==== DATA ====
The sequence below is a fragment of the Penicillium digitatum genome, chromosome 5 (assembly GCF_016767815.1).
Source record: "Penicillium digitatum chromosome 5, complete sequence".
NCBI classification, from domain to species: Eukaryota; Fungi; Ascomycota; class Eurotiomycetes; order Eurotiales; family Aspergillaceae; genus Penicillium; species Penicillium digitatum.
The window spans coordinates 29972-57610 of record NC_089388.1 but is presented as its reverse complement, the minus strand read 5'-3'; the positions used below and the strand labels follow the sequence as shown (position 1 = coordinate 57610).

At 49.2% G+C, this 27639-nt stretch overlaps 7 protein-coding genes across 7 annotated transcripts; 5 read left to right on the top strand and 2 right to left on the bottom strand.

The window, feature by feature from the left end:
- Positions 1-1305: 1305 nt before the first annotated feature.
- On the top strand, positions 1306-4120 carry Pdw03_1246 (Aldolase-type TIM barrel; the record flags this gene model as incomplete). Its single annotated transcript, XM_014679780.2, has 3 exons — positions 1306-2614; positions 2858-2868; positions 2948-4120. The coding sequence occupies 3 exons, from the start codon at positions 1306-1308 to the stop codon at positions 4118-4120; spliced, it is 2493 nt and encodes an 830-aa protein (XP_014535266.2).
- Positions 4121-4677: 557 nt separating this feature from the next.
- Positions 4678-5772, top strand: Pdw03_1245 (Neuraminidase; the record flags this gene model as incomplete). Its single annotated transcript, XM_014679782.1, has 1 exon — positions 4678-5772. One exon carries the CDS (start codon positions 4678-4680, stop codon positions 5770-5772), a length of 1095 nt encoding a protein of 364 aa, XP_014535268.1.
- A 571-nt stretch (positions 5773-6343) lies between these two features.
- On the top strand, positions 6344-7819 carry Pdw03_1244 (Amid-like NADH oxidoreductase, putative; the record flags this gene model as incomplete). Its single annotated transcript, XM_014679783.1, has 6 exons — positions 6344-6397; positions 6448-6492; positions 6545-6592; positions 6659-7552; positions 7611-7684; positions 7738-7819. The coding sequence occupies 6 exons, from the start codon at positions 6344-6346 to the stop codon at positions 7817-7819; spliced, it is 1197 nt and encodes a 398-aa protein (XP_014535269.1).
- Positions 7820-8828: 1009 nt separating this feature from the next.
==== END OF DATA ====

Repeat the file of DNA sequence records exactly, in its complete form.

The sequence below is a fragment of the Penicillium digitatum genome, chromosome 5 (assembly GCF_016767815.1).
Source record: "Penicillium digitatum chromosome 5, complete sequence".
NCBI classification, from domain to species: Eukaryota; Fungi; Ascomycota; class Eurotiomycetes; order Eurotiales; family Aspergillaceae; genus Penicillium; species Penicillium digitatum.
The window spans coordinates 29972-57610 of record NC_089388.1 but is presented as its reverse complement, the minus strand read 5'-3'; the positions used below and the strand labels follow the sequence as shown (position 1 = coordinate 57610).

At 49.2% G+C, this 27639-nt stretch overlaps 7 protein-coding genes across 7 annotated transcripts; 5 read left to right on the top strand and 2 right to left on the bottom strand.

The window, feature by feature from the left end:
- Positions 1-1305: 1305 nt before the first annotated feature.
- On the top strand, positions 1306-4120 carry Pdw03_1246 (Aldolase-type TIM barrel; the record flags this gene model as incomplete). Its single annotated transcript, XM_014679780.2, has 3 exons — positions 1306-2614; positions 2858-2868; positions 2948-4120. The coding sequence occupies 3 exons, from the start codon at positions 1306-1308 to the stop codon at positions 4118-4120; spliced, it is 2493 nt and encodes an 830-aa protein (XP_014535266.2).
- Positions 4121-4677: 557 nt separating this feature from the next.
- Positions 4678-5772, top strand: Pdw03_1245 (Neuraminidase; the record flags this gene model as incomplete). Its single annotated transcript, XM_014679782.1, has 1 exon — positions 4678-5772. One exon carries the CDS (start codon positions 4678-4680, stop codon positions 5770-5772), a length of 1095 nt encoding a protein of 364 aa, XP_014535268.1.
- A 571-nt stretch (positions 5773-6343) lies between these two features.
- On the top strand, positions 6344-7819 carry Pdw03_1244 (Amid-like NADH oxidoreductase, putative; the record flags this gene model as incomplete). Its single annotated transcript, XM_014679783.1, has 6 exons — positions 6344-6397; positions 6448-6492; positions 6545-6592; positions 6659-7552; positions 7611-7684; positions 7738-7819. The coding sequence occupies 6 exons, from the start codon at positions 6344-6346 to the stop codon at positions 7817-7819; spliced, it is 1197 nt and encodes a 398-aa protein (XP_014535269.1).
- Positions 7820-8828: 1009 nt separating this feature from the next.